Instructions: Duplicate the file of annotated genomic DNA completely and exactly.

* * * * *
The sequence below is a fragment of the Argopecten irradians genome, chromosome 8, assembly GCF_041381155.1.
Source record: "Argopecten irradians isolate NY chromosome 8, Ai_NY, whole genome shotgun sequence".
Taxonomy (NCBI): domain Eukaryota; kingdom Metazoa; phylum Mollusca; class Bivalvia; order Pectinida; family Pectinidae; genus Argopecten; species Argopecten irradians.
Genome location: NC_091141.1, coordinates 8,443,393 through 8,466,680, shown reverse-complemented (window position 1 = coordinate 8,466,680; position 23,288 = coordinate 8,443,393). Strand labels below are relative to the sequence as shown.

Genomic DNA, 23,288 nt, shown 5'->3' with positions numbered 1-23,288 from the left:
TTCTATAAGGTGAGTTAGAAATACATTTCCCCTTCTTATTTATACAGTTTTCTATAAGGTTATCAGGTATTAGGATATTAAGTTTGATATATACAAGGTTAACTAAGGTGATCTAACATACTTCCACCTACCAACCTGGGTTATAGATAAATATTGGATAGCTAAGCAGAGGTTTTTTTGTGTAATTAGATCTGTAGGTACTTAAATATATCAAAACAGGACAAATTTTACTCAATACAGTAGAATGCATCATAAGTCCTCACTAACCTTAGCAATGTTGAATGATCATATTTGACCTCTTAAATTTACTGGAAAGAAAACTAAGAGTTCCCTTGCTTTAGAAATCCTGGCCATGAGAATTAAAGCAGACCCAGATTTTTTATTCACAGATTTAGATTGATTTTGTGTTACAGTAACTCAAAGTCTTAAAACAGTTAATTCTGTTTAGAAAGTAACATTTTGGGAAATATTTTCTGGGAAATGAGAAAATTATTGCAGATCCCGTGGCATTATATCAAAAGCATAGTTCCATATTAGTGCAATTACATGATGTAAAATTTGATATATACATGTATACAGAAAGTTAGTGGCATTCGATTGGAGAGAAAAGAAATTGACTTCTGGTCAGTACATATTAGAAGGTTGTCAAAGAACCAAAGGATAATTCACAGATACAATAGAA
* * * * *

The sequence below is a fragment of the Argopecten irradians genome, chromosome 8, assembly GCF_041381155.1.
Source record: "Argopecten irradians isolate NY chromosome 8, Ai_NY, whole genome shotgun sequence".
Taxonomy (NCBI): domain Eukaryota; kingdom Metazoa; phylum Mollusca; class Bivalvia; order Pectinida; family Pectinidae; genus Argopecten; species Argopecten irradians.
Genome location: NC_091141.1, coordinates 8,443,393 through 8,466,680, shown reverse-complemented (window position 1 = coordinate 8,466,680; position 23,288 = coordinate 8,443,393). Strand labels below are relative to the sequence as shown.

Genomic DNA, 23,288 nt, shown 5'->3' with positions numbered 1-23,288 from the left:
TTCTATAAGGTGAGTTAGAAATACATTTCCCCTTCTTATTTATACAGTTTTCTATAAGGTTATCAGGTATTAGGATATTAAGTTTGATATATACAAGGTTAACTAAGGTGATCTAACATACTTCCACCTACCAACCTGGGTTATAGATAAATATTGGATAGCTAAGCAGAGGTTTTTTTGTGTAATTAGATCTGTAGGTACTTAAATATATCAAAACAGGACAAATTTTACTCAATACAGTAGAATGCATCATAAGTCCTCACTAACCTTAGCAATGTTGAATGATCATATTTGACCTCTTAAATTTACTGGAAAGAAAACTAAGAGTTCCCTTGCTTTAGAAATCCTGGCCATGAGAATTAAAGCAGACCCAGATTTTTTATTCACAGATTTAGATTGATTTTGTGTTACAGTAACTCAAAGTCTTAAAACAGTTAATTCTGTTTAGAAAGTAACATTTTGGGAAATATTTTCTGGGAAATGAGAAAATTATTGCAGATCCCGTGGCATTATATCAAAAGCATAGTTCCATATTAGTGCAATTACATGATGTAAAATTTGATATATACATGTATACAGAAAGTTAGTGGCATTCGATTGGAGAGAAAAGAAATTGACTTCTGGTCAGTACATATTAGAAGGTTGTCAAAGAACCAAAGGATAATTCACAGATACAATAGAA